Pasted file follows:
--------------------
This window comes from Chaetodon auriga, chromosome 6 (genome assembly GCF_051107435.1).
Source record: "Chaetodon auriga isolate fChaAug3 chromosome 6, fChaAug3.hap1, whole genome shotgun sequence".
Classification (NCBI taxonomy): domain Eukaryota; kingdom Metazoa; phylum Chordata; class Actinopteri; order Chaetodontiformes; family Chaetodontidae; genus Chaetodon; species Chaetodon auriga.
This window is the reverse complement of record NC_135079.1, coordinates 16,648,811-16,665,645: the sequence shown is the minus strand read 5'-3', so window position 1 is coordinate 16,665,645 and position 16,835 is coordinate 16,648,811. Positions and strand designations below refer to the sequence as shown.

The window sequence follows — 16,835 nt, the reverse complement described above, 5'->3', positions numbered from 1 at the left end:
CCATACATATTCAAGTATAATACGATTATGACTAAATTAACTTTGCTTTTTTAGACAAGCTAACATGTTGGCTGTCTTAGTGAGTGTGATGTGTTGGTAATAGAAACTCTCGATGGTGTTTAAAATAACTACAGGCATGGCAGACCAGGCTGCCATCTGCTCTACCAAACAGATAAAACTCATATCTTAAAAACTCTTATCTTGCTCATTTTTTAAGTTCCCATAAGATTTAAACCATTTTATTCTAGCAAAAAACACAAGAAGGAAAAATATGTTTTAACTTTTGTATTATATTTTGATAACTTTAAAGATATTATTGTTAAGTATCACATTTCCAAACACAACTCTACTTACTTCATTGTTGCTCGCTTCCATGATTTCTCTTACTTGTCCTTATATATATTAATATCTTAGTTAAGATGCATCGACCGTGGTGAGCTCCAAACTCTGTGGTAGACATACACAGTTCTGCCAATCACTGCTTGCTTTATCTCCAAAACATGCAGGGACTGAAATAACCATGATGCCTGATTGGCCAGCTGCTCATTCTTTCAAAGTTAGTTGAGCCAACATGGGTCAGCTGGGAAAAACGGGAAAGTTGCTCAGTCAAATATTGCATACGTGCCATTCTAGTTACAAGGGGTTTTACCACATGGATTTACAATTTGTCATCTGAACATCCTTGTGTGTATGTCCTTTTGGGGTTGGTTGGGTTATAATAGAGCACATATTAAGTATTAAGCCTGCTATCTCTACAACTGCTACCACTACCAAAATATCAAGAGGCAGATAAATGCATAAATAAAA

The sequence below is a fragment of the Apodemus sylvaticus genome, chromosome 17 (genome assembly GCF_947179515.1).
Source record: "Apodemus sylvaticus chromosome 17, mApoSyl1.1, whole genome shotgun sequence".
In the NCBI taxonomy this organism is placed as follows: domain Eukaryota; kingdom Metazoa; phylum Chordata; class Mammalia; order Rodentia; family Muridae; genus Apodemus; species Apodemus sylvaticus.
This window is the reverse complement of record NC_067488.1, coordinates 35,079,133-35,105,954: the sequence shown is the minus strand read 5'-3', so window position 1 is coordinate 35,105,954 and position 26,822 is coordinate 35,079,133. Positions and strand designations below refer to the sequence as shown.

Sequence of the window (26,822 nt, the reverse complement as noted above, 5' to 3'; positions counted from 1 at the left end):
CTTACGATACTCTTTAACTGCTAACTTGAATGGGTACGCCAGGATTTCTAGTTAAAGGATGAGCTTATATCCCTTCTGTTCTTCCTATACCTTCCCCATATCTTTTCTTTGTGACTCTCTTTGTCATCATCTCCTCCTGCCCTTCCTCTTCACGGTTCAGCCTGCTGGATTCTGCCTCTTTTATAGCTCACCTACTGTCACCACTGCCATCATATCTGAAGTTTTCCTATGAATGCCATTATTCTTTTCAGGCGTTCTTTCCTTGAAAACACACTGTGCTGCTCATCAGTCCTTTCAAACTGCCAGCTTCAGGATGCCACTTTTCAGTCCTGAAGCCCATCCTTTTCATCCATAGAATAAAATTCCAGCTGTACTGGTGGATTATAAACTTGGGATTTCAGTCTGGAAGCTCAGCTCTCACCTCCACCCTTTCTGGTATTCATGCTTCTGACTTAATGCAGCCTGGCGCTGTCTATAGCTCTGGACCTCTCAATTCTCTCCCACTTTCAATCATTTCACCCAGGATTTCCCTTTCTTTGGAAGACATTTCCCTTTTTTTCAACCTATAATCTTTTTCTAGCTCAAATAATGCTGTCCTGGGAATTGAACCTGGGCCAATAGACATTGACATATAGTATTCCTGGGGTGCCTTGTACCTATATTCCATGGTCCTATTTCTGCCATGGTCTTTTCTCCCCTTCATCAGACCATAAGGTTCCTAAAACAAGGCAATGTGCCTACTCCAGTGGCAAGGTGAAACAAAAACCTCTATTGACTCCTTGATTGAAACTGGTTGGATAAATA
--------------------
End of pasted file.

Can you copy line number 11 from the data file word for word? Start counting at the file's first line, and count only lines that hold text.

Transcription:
Sequence of the window (26,822 nt, the reverse complement as noted above, 5' to 3'; positions counted from 1 at the left end):